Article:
Snakebite

Updated: May 08, 2020
  • Author: Spencer Greene, MD, MS, FACEP, FACMT, FAAEM; Chief Editor: Joe Alcock, MD, MS  more...
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Overview

Background

The World Health Organization (WHO) estimates there are up to 1.8 million bites from venomous snakes annually worldwide, causing 20,000-90,000 deaths. [1] The vast majority of venomous snake species are viperids (eg, rattlesnakes, Gaboon vipers) or elapids (eg, cobras, taipans). Although most snakes in the Colubridae family are nonvenomous, some (eg, boomslang) are venomous and responsible for significant morbidity and mortality.

In the United States, several thousand snakebites occur every year, resulting in fewer than 10 deaths. [2, 3, 4, 5] There are four types of venomous snakes native to the United States: copperheads, cottonmouths (water moccasins), rattlesnakes, and coral snakes. The first three are crotalids in the family Viperidae, subfamily Crotalinae. There are approximately 25 species of rattlesnakes in the genera Crotalus and Sistrurus. The genus Agkistrodon has both copperheads (Agkistrodoncontortrix, Agkistrodonlaticinctus) and cottonmouths (Agkistrodonpiscivorus, Agkistrodonconanti). Collectively, these crotalids, also known as pit vipers, account for greater than 95% of all native snake envenomations.

Coral snakes are the only elapids that are native to the Western hemisphere, and the three species of US coral snakes account for less than 5% of all native envenomations.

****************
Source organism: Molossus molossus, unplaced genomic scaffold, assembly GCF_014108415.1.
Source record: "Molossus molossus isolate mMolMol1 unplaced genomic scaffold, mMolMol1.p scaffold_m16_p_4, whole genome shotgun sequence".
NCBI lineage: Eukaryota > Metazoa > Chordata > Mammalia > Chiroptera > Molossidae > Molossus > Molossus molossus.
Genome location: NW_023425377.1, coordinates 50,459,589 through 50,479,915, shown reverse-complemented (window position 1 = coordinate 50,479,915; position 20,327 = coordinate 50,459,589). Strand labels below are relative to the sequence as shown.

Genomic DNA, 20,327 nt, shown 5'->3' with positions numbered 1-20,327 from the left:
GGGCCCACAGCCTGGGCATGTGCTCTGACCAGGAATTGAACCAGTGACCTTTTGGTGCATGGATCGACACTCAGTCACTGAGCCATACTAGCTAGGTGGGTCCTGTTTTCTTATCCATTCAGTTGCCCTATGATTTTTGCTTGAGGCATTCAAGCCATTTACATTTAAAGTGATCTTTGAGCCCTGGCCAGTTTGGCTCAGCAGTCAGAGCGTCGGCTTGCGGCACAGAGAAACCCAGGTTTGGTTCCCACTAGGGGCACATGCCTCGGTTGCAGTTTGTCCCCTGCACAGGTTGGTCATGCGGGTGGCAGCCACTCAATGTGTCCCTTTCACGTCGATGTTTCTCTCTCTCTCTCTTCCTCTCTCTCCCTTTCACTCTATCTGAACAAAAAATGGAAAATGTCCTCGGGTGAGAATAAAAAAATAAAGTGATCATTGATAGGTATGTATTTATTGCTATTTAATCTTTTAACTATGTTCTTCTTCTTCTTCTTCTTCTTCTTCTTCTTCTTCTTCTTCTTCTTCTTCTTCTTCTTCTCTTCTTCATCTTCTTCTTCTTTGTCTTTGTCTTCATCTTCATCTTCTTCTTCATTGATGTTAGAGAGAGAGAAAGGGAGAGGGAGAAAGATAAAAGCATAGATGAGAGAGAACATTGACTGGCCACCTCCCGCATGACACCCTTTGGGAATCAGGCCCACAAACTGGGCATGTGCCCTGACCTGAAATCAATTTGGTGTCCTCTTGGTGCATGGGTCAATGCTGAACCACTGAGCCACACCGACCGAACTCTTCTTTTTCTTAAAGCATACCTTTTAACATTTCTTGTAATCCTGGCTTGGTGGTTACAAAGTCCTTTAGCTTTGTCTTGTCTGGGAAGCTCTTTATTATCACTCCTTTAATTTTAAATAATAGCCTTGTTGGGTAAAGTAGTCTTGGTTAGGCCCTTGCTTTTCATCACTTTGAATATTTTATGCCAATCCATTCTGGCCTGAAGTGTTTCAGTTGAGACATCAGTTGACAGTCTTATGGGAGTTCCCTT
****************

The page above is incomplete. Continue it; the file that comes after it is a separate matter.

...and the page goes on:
Crotalids are characterized by large, triangular heads, comparatively small eyes, large and retractable fangs, and a thermoreceptor “pit” located between the eye and the nostril. Pit vipers also have a single row of subcaudal plates distal to the anus, and rattlesnakes have one or more keratin buttons that compose the “rattle” at the distal end. Although some references recommend using the pupil shape as a way of distinguishing a pit vipers from noncrotalids, it should be noted that all snakes can have round or elliptical pupils, depending on the amount of ambient light. Additionally, many nonvenomous snakes can flatten their heads into a triangle shape when they feel threatened. Experts recommend that people learn to recognize the venomous species in their vicinity rather than rely on mnemonics.

See the images below.

Eastern copperhead, Agkistrodon contortrix. Courte Eastern copperhead, Agkistrodon contortrix. Courtesy of Spencer Greene, MD.
Broad-banded copperhead, Agkistrodon laticinctus. Broad-banded copperhead, Agkistrodon laticinctus. Courtesy of Kimberly Wyatt.
Western cottonmouth, Agkistrodon piscivorus leucos Western cottonmouth, Agkistrodon piscivorus leucostoma. Courtesy of Kimberly Wyatt.
Western diamondback rattlesnake, Crotalus atrox. Western diamondback rattlesnake, Crotalus atrox.
Juvenile southern Pacific rattlesnake, Crotalus or Juvenile southern Pacific rattlesnake, Crotalus oreganus helleri. Courtesy of Sean Bush, MD.

There are three species of coral snakes in the United States. The Sonoran coral snake, Micruroides euryxanthus euryxanthus, is found in Arizona and western New Mexico. The Texas coral snake, Micrurus tener, is found in Texas, Louisiana, and Arkansas. The Eastern coral snake, Micrurus fulvius, is confined to the Southeastern United States as far north as North Carolina and as far west as Mississippi. The rhyme "red on yellow, kill a fellow; red on black, venom lack" is commonly used to distinguish coral snakes from nonvenomous species, but there are many exceptions. Some native coral snakes have aberrant patterns that do not adhere to the rule, and nonnative coral snakes may have completely different coloration. Conversely, there are nonvenomous snakes such as the shovel-nosed snakes (genus Chionactis) in which "red touches yellow". It is best to look at a combination of features, including head shape, body habitus, and coloration, to make a snake identification. When in doubt, it is prudent to assume a snake is venomous and leave it alone.

See the images below.

Texas coral snake, Micrurus tener. Courtesy of Chi Texas coral snake, Micrurus tener. Courtesy of Chip St. John.